I don’t know what the trick is to snap Jazz out of her fixation on other dogs. I’ve tried correcting with the collar, giving her the little side tap Cesar demonstrates and distracting her with treats but nothing is very effective. I do realize that I get tense when I see other dogs and I’m trying really hard to stop doing that but it’s a work in progress.

I do wish I could see her interact with other dogs in a friendlier manner so I knew it was possible but as I can’t possibly afford to pay Cesar Millan to come out here, we’ll continue to muddle through until we get a handle on things. From watching The Dog Whisperer and just from encountering other people walking their dogs with absolutely no control, I know I’m not alone in my struggles and that I’m not a failure.

My goal is to someday be the role model walking pair in the neighborhood. A beautiful woman and her adorable dog walking confidently down the road without any leash pulling, barking or power struggles. The pair that other dog owners around here point to and say to their dog “See?! That’s how you’re supposed to act!”

Leading the Pack

My dog Jazzmin “Sundance” Corbin is an adorable and loving mutt, just like me. I adopted her from a local shelter in January 2012 and my life has never been the same. I wasn’t a strong leader or an alpha dog when I adopted her. I was lonely and wanted a dog to be my companion when my daughters were with their father. Jazz happily took on the role of mama caretaker and pack leader because she sensed weakness in me and thought she needed to be in control. I only know all that now that I’ve started reading Cesar’s Way and watching The Dog Whisperer on Netflix. I can now see everything I’ve done wrong with Jazz and I’m working diligently to fix things.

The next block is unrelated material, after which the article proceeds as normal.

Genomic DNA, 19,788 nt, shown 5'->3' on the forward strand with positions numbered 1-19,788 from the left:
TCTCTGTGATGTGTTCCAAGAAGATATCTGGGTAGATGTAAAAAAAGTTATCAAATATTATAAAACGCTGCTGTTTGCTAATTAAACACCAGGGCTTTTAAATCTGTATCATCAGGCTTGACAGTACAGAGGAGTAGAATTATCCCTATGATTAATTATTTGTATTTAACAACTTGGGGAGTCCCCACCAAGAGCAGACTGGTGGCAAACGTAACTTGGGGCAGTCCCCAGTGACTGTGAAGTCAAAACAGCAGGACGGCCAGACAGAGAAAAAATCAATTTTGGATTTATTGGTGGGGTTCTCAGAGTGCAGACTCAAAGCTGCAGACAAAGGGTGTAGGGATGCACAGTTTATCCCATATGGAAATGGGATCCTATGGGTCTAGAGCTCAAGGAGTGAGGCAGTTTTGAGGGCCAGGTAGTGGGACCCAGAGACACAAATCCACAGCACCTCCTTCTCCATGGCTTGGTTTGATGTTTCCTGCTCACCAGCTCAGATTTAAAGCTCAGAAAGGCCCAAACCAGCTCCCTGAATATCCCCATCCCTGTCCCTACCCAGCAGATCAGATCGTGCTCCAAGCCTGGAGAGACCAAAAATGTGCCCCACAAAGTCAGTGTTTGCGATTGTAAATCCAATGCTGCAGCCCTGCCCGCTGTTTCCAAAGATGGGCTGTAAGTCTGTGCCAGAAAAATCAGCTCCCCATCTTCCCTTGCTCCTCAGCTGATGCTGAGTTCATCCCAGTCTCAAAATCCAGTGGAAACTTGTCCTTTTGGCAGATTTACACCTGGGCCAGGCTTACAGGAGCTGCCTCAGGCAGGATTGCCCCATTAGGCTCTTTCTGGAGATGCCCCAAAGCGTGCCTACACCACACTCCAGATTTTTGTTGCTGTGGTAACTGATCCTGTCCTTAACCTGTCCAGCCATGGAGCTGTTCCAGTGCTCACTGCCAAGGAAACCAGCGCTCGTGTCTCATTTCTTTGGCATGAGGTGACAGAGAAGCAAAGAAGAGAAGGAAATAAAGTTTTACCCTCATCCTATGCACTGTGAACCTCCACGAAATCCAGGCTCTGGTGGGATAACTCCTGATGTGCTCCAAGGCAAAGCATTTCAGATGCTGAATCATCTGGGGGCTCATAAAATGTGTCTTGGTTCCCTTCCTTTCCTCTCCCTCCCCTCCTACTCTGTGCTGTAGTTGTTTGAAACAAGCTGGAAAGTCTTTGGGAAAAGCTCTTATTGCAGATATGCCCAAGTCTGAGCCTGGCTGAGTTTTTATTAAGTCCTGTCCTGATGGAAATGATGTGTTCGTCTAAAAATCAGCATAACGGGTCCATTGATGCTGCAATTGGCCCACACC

I should have started reading Cesar’s books last summer when my close friend recommended them. He’s had dogs for most of his life and knows far more about them than I do. I grew up with dogs but I was never solely responsible for one until I got Jazz. My friend has met Jazz and while she dragged me along when he and I walked, the moment he took the leash from me, she was a totally different dog. Calm, obedient, attentive and eager to do whatever he asked.

In truth she was still the same dog but the energy my friend emitted was far more in control and “calm assertive” than my usual tense, worried and uncertain energy. That day he showed me that Jazzmin could be the dog I wanted her to be. Did I run right out and get Cesar’s books that moment because he suggested them? No. Why? A mixture of stupidity and stubbornness I suppose. But that was then and this is now and as Jazzmin lives in the now, all she cares is that her mama is finally fulfilling her as a dog.

While watching The Dog Whisperer I see a lot of dogs with behavior issues similar to Jazz. What that really means is that their owners are emitting the wrong energy and those dogs have become the pack leaders. I’m working really hard on improving my energy. I can be an overly perky and optimistic person sometimes but I have trouble believing in my own strength. I need to focus my positive outlook on myself and stop doubting my abilities. Becoming Jazz’s pack leader is extremely beneficial for both of us. Having more confidence in myself and taking on the role of pack leader allows Jazz to relinquish the role she never really wanted. It also improves who I am as a person and how I function in every aspect of my life.

I’ve been working on asserting myself as the pack leader for almost two weeks now. I get up early on the mornings I have my girls and walk her around the yard and driveway for 20-30 minutes. When I don’t have the girls I take her for longer walks after work. Jazz and I have greatly improved on the walk. She’s not pulling all the time and she’s less distracted by every bird, leaf, stray breeze and particle of dust we walk by. We’re still working on how she reacts to other dogs but we’ve made great progress! Last night I walked the “Doggy Gauntlet” with her. The Doggy Gauntlet is how I describe purposely walking by houses where I know the dogs are allowed to run free and it also includes walking by a local kennel. I walked Jazz with a Gentle Leader and an Outward Hound backpack weighed down with a couple of water bottles. (The Beanie Baby cargo in the pictures was just to get her used to the backpack and to make my youngest daughter smile.)

How did our walk through the Doggy Gauntlet go? Well, we lived to tell the tale but that tale will have to wait until the next post. Stay tuned!